2 years (Foundation) + 3 years (undergraduate degree)
This is a five-year degree at Goldsmiths. If you successfully achieve the progression requirements of the foundation years, you can continue with the full-time three-year BA (Hons) Anthropology degree.
Why study the Integrated Degree in Anthropology Open Book Pathway at Goldsmiths?
- The Open Book project at Goldsmiths supports people from a wide range of non-traditional backgrounds including, offending, addiction and mental health, as well as those who have never truly considered further and higher education as any kind of route to enhancing their future career choices and personal development.
- There are no formal entrance requirements for the Integrated Degree, you just need to have an interest in the subject.
- You'll benefit from support tailored to their particular circumstances, with invitations to participate in Open Book activities throughout their time at Goldsmiths.
- You'll attend a study skills course as part of the programme, to develop your abilities in this area.
- You'll learn about anthropology, human society and cultural difference, and will examine globalisation and visual anthropology.
- You'll have the chance to progress to our BA Anthropology degree.
Contact the department
If you have specific questions about the degree, contact the Programme Convenor, Dr Justin Woodman.
What you'll study
Year 1 (credit level 3)
In the first year of the part-time Open Book pathway you take the following core modules:
|Open Book pathway year 1||Module title||Credits|
|Modern Cultures in Interdisciplinary Focus||30 credits|
- Academic Literacies (30 credits)
Year 2 (credit level 3)
In the second year you take the following core anthropology modules:
|Open Book pathway year 2||Module title||Credits|
|Ways into Anthropology||30 credits|
|Contemporary Issues in Anthropology||30 credits|
This programme is mainly taught through scheduled learning - a mixture of lectures, seminars and workshops. You’ll also be expected to undertake a significant amount of independent study. This includes carrying out required and additional reading, preparing topics for discussion, and producing essays or project work.
The following information gives an indication of the typical proportions of learning and teaching for each year of this programme*:
- Year 1 - 17% scheduled learning, 83% independent learning
- Year 2 - 27% scheduled learning, 83% independent learning
- Year 3 - 13% scheduled learning, 87% independent learning
- Year 4 - 12% scheduled learning, 89% independent learning
How you’ll be assessed
You’ll be assessed by a variety of methods, depending on your module choices. These include coursework, examinations, group work and projects.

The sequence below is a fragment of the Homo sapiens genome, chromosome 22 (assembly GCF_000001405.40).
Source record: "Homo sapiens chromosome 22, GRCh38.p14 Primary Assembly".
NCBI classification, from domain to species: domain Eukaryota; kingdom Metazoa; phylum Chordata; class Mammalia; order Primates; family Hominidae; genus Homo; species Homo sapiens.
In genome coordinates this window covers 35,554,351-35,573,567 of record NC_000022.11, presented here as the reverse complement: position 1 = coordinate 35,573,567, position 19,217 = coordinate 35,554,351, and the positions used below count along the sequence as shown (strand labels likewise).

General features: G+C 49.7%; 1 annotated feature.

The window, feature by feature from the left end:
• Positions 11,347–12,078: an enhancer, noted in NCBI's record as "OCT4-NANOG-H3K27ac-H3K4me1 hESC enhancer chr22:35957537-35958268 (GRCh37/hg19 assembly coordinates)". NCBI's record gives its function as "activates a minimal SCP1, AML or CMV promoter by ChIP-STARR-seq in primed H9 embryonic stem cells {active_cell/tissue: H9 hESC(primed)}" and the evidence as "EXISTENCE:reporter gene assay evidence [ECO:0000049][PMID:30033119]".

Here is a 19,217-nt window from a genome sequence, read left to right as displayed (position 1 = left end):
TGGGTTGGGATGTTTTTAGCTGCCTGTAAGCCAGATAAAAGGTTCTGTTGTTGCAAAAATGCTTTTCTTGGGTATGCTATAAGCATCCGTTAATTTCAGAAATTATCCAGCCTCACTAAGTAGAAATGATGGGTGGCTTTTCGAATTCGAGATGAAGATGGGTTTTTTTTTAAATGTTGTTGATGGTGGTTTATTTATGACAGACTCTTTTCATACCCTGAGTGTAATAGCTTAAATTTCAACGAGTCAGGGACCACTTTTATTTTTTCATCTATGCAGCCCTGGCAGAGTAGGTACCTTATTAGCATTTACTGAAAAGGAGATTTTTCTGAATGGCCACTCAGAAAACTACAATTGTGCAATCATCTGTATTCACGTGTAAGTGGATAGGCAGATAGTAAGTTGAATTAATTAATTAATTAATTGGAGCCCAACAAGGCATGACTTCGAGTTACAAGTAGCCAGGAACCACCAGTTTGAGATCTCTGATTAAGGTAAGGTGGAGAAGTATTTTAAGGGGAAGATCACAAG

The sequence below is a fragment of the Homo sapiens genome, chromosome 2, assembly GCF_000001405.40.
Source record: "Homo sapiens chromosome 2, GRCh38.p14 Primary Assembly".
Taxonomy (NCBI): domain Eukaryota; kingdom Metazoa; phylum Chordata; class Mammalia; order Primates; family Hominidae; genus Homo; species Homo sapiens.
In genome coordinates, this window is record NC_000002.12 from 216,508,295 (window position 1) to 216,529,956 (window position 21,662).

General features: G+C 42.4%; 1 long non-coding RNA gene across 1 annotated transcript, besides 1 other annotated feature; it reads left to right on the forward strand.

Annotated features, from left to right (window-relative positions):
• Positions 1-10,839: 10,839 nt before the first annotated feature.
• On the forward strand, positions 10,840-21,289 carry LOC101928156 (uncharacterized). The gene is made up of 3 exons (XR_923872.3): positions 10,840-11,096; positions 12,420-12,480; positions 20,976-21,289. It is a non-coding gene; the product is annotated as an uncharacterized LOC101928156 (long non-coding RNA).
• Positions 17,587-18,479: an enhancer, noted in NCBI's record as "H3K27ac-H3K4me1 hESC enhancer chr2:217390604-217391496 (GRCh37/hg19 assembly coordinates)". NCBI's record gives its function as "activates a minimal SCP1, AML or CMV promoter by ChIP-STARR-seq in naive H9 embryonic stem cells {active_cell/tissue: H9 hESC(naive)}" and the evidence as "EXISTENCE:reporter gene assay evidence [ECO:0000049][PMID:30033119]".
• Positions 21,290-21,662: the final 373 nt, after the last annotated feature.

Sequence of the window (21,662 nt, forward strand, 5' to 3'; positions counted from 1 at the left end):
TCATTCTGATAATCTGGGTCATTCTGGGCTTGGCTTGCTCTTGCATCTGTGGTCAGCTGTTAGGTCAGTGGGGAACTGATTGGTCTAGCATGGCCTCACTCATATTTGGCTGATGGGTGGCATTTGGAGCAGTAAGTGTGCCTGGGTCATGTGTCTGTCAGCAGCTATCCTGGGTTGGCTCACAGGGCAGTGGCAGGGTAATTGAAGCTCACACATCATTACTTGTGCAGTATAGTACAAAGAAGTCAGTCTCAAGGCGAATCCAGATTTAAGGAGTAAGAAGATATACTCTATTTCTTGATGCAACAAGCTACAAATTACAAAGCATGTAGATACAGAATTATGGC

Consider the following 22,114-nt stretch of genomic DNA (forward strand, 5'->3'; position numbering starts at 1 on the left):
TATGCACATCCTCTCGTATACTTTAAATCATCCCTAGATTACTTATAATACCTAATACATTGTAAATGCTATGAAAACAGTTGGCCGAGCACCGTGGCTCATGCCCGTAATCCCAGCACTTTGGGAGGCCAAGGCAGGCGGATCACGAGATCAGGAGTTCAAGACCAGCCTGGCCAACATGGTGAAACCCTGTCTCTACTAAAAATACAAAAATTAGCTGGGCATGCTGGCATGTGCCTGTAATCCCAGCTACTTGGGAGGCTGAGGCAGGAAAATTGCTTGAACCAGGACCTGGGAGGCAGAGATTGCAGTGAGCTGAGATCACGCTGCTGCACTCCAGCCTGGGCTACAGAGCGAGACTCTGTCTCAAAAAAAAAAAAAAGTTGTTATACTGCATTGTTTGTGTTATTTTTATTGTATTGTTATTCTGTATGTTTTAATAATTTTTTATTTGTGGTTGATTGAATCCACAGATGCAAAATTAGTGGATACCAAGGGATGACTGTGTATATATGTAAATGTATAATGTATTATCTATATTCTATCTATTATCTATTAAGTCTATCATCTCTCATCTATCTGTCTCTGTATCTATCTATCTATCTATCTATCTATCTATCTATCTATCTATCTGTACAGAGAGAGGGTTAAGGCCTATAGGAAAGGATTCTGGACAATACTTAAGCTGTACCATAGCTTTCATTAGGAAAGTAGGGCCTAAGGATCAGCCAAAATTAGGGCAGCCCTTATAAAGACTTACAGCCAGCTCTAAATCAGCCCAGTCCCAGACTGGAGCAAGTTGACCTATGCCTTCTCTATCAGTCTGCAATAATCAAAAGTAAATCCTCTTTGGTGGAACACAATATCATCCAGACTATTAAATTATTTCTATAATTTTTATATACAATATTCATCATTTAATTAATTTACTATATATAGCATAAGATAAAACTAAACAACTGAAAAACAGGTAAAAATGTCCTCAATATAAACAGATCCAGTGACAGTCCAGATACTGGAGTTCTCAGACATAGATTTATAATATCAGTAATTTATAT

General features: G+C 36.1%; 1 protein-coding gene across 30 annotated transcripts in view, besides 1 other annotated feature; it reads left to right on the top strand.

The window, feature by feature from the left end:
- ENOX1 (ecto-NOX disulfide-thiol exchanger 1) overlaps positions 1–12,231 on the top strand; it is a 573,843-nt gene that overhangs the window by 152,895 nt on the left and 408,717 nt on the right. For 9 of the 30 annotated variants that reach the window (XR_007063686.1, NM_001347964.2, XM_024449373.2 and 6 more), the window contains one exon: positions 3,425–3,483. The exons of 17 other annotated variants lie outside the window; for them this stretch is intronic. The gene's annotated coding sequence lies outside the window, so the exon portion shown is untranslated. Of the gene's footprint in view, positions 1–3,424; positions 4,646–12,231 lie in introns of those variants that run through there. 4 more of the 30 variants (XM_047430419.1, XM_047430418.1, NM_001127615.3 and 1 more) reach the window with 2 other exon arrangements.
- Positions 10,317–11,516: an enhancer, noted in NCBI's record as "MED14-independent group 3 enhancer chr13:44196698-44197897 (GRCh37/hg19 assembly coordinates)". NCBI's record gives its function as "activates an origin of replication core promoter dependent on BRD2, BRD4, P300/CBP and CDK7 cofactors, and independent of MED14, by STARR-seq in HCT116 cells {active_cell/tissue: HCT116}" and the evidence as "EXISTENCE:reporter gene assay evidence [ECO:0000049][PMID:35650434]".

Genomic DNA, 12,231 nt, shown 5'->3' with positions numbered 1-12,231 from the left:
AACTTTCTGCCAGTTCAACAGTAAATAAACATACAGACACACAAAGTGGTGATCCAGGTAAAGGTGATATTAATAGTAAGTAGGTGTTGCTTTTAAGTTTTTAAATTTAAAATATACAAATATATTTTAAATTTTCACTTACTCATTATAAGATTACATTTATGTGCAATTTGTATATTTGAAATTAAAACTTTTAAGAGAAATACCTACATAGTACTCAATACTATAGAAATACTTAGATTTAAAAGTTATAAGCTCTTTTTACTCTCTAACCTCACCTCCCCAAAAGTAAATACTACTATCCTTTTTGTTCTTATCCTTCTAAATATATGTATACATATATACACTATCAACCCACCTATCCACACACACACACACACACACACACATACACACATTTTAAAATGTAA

The following information gives an indication of how you can typically expect to be assessed on each year of this programme*:
- Year 1 - 90% coursework, 10% practical
- Year 2 - 63% coursework, 38% written exam
- Year 3 - 88% coursework, 13% practical
- Year 4 - 100% coursework
*Please note that these are averages are based on enrolments for 2018/19. Each student’s time in teaching, learning and assessment activities will differ based on individual module choices. Find out more about .
Please note that due to staff research commitments not all of these modules may be available every year.
There are no formal entrance requirements, but you need to demonstrate an interest in and aptitude for the subject, and the ability to benefit from studying the programme.
We also accept a wide range of international qualifications. Find out more about the qualifications we accept from around the world.
If English isn’t your first language, you will need an IELTS score (or equivalent English language qualification) of 6.0 with a 6.0 in writing and no element lower than 5.5 to study this programme. If you need assistance with your English language, we offer a range of courses that can help prepare you for degree-level study.
Fees & funding
In addition to your tuition fees, you'll be responsible for any additional costs associated with your course, such as buying stationery and paying for photocopying. You can find out more about what you need to budget for on our study costs page.
There may also be specific additional costs associated with your programme. This can include things like paying for field trips or specialist materials for your assignments. Please check the programme specification for more information.
If you successfully achieve the progression requirements of the foundation years, you can continue with the full-time three-year BA (Hons) Anthropology, which will enable you to develop the following skills:
- Communication skills (including public speaking, developing and presenting an argument, note taking, report writing)
- Analytical thinking
- Awareness of social, political and cultural processes
The particular set of skills associated with anthropology, including development of awareness of social and cultural difference, and learning to think ‘outside the box’, provides a good foundation for a number of career paths.
Our students have been successful in a range of areas, from postgraduate research and teaching in higher education, to filmmaking and other media careers, journalism, and museum curating, to applied or advocacy work for NGOs and development agencies.
Our particular emphasis on public anthropology encourages our students to explore options in a range of practice-based and public sector career paths. You can find out more about career paths after an Anthropology degree on our Anthropology careers page.
Find out more about employability at Goldsmiths.